Date & Time: Nov 16, 1979 at 1452 LT
Type of aircraft:
Charter/Taxi (Non Scheduled Revenue Flight)
Grand Canyon - Las Vegas
United States of America
Crew on board:
Pax on board:
Captain / Total hours on type:
Copilot / Total hours on type:
Aircraft flight hours:
On November 16, 1979, Nevada Airlines, Inc., Flight 2504, a Martin 404 (N40438), was a chartered flight from Las Vegas, Nevada, to Grand Canyon National Park Airport, Tusayan, Arizona, and return. About 0935 / Flight 2504 departed Las Vegas to carry a French tour group to the Grand Canyon for a sightseeing tour. There were 41 passengers and a crew of 3 aboard for the roundtrip. The crew and passengers reported that the trip from Las Vegas to Tusayan was routine. After a scenic flight over the Grand Canyon, a landing was made at Tusayan after about 1 hr 10 min of flight time. No fuel, oil, or antidetonate (ADI) fluid was taken on, and no baggage was placed aboard at Tusayan. Takeoff for the return flight was started at 1450 from runway 3. The copilot was to make the takeoff from the right seat. The weather was clear, visibility unlimited, and winds were from 040° at 15 kns. The crew stated that all pretakeoff checklist items were completed and that the takeoff roll was normal. The captain said that he checked the engine instruments at V speed, takeoff safety speed, as the aircraft was rotated for takeoff and "everything was normal." He said he raised the landing gear and, almost immediately thereafter, sensed a loss of power from the left engine. He said he took control of the aircraft from the copilot and noticed that the left engine autofeather light was illuminated and the feather button depressed. About 1451:20, the tower local controller stated, '...do you want to come back?" The captain-said he told the copilot to advise the tower that the flight had lost an engine and was returning to the airport. At 1451:50, the copilot told the tower, '... we're (sic) lost an engine and we want to come back around." The local controller cleared the aircraft as requested. There was no reply from Flight 2504. The captain stated that he noticed a 200-fpm rate of climb when the aircraft reached the departure end of the runway. He said that after passing the runway the aircraft encountered a downdraft and turbulence which overcame the single engine climb performance of the aircraft. He said that, as the engine failure emergency checklist was being accomplished, he made a slight left turn to avoid a radio tower along the flightpath. The copilot stated that the aircraft passed to the left of and below the top of the tower; the top of the tower is 6,739 feet, about 100 feet above the ground. Even though she was aware of an engine problem, the flight attendant stated that she was not aware that an engine had failed. She said she was not warned by the cockpit crew about the impending crash. The passengers recalled hearing no unusual noises during the takeoff; however, several of them saw the left propeller stop shortly after the aircraft left the ground. Several passengers stated that, once the aircraft was airborne and after the left engine had failed, they experienced a "rocking" movement of the aircraft. One passenger, a pilot who was seated at the front of the cabin, said he was aware that the left propeller had been feathered and that, immediately thereafter, the aircraft began to descend. None of the passengers interviewed, were aware that the aircraft was going to crash until they heard the noise of a tree strike. They said there was no warning given by the crew. Several witnesses on the ground stated that they saw the aircraft flying low with the left propeller stationary. Some reported that the landing gear was up. No witnesses reported smoke, fire, or any other problems with the aircraft before impact. The airport tower personnel stated that they saw the left propeller stop when the aircraft was abeam of their position in the tower and slightly below the top of the tower. The tower is located about 6,000 ft from the beginning of Flight 2504's takeoff roll. Tower personnel stated that the aircraft never climbed over 100 ft above the ground level. They said the aircraft banked slightly to the left and descended into the trees. They activated the crash notification circuit when they realized an accident was inevitable. The captain stated that he "was making it except for the downdrafts," and he noticed that the airspeed had decreased to 105 knots; V2 was about 101,5 knots. He said that when he saw that the temperature of the right engine cylinder head was rising rapidly toward the maximum limit, he reduced the manifold pressure about 2 inHg to avoid engine failure. However, he said the inability of the aircraft to climb and the proximity of the terrain required that he return the right engine to full power and select a forced-landing area. The captain stated that, since terrain surrounding the airport was heavily wooded, he headed for the clear area north of the field. He said that when he realized that he would not clear two tall trees before reaching the clear area, he lowered the nose slightly and "flew through the trees." The cockpit struck one of the trees, shattering the captain's windshield. The captain said the aircraft lost about 20 kns of airspeed when it struck the trees and the aircraft began to roll to the left; minimum control speed with the left engine inoperative was about 91 kns. He further reduced the power on the right engine, rolled the wings level, and rotated the aircraft so that it would strike the ground in a nose-high altitude. Both pilots said they hit the ground three times, with each impact becoming progressively more severe. The aircraft came to rest about 850 ft beyond the point where the first trees were struck. The crashpath was oriented on a heading of 355°, and the fuselage came to rest on a heading of 070°. A fire broke out on the right side of the aircraft as it slid to a stop. The fire originated near the cockpit, which had twisted to the left about 120°. Three crew members and seven passengers were seriously injured while 34 other occupants escaped with minor injuries. The aircraft was written off.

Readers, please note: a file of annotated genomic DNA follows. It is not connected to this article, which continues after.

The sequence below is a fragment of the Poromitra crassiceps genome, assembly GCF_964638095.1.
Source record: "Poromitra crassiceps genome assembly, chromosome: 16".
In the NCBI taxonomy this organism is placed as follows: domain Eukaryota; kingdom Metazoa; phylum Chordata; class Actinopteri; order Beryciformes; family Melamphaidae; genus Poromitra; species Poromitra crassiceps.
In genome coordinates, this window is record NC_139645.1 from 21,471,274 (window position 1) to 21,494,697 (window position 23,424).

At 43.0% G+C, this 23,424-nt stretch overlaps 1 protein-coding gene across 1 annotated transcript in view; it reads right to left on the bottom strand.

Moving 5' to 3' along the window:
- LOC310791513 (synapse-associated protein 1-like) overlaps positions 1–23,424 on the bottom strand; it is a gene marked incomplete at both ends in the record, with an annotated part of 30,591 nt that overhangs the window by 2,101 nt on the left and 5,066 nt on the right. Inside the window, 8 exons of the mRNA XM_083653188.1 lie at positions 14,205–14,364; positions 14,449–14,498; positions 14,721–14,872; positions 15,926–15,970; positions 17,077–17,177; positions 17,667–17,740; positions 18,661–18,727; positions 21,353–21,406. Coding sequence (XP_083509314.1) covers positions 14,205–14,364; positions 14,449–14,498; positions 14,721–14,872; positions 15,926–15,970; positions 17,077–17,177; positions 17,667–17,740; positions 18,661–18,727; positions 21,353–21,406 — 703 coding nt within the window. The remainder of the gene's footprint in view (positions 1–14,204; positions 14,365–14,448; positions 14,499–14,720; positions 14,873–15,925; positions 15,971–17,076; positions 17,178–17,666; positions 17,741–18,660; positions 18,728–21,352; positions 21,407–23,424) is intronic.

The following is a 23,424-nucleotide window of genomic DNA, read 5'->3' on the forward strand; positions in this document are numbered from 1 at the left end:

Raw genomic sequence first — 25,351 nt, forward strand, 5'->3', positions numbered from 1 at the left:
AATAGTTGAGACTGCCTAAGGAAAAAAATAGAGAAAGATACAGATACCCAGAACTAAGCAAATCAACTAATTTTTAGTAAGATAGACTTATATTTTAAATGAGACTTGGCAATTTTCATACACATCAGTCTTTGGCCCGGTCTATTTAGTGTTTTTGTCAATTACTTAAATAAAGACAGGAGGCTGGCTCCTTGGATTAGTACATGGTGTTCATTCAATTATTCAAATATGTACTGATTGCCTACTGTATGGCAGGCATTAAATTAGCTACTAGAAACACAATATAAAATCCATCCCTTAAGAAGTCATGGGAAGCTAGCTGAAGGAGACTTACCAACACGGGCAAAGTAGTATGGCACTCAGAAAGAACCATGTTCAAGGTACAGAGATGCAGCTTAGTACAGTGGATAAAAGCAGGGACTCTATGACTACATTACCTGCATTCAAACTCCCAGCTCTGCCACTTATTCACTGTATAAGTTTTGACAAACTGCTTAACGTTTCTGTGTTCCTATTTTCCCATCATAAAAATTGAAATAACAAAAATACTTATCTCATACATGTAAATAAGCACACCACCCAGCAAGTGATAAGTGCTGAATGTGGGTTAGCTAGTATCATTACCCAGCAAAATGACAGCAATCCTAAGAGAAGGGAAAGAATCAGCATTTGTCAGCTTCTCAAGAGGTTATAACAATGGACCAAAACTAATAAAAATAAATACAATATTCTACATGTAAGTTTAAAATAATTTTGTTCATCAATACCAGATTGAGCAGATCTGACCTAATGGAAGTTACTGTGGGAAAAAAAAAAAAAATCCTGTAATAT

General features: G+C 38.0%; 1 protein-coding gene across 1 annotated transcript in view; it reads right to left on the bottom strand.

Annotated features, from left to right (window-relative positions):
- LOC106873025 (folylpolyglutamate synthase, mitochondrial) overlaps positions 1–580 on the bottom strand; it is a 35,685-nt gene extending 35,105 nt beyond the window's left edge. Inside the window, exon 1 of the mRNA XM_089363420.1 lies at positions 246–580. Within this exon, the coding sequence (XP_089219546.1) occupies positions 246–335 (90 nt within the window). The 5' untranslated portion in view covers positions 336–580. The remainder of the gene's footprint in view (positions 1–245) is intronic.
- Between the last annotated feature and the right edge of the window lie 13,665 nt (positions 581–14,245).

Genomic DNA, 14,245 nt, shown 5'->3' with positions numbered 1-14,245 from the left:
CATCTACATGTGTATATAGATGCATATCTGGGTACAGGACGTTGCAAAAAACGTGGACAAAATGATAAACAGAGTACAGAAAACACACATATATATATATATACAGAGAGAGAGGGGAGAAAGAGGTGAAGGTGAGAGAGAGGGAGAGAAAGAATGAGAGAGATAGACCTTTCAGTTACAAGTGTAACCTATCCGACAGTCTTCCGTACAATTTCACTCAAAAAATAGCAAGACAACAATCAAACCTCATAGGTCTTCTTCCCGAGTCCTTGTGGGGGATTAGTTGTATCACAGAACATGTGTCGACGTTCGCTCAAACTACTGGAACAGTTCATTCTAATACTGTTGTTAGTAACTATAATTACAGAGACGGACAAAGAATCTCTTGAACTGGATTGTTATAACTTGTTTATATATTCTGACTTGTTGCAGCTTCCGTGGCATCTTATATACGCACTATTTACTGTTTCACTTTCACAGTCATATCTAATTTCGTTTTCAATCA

The unwanted autofeather of the left propeller just after take-off and an encounter with turbulence and downdrafts, a combination which exceeded the aircraft's single-engine climb capability which had been degraded by the high density altitude and a turn to avoid an obstacle in the flight path. Also, the available climb margin was reduced by the rising terrain along the flight path. The cause(s) for the unwanted autofeather of the left propeller could not be determined.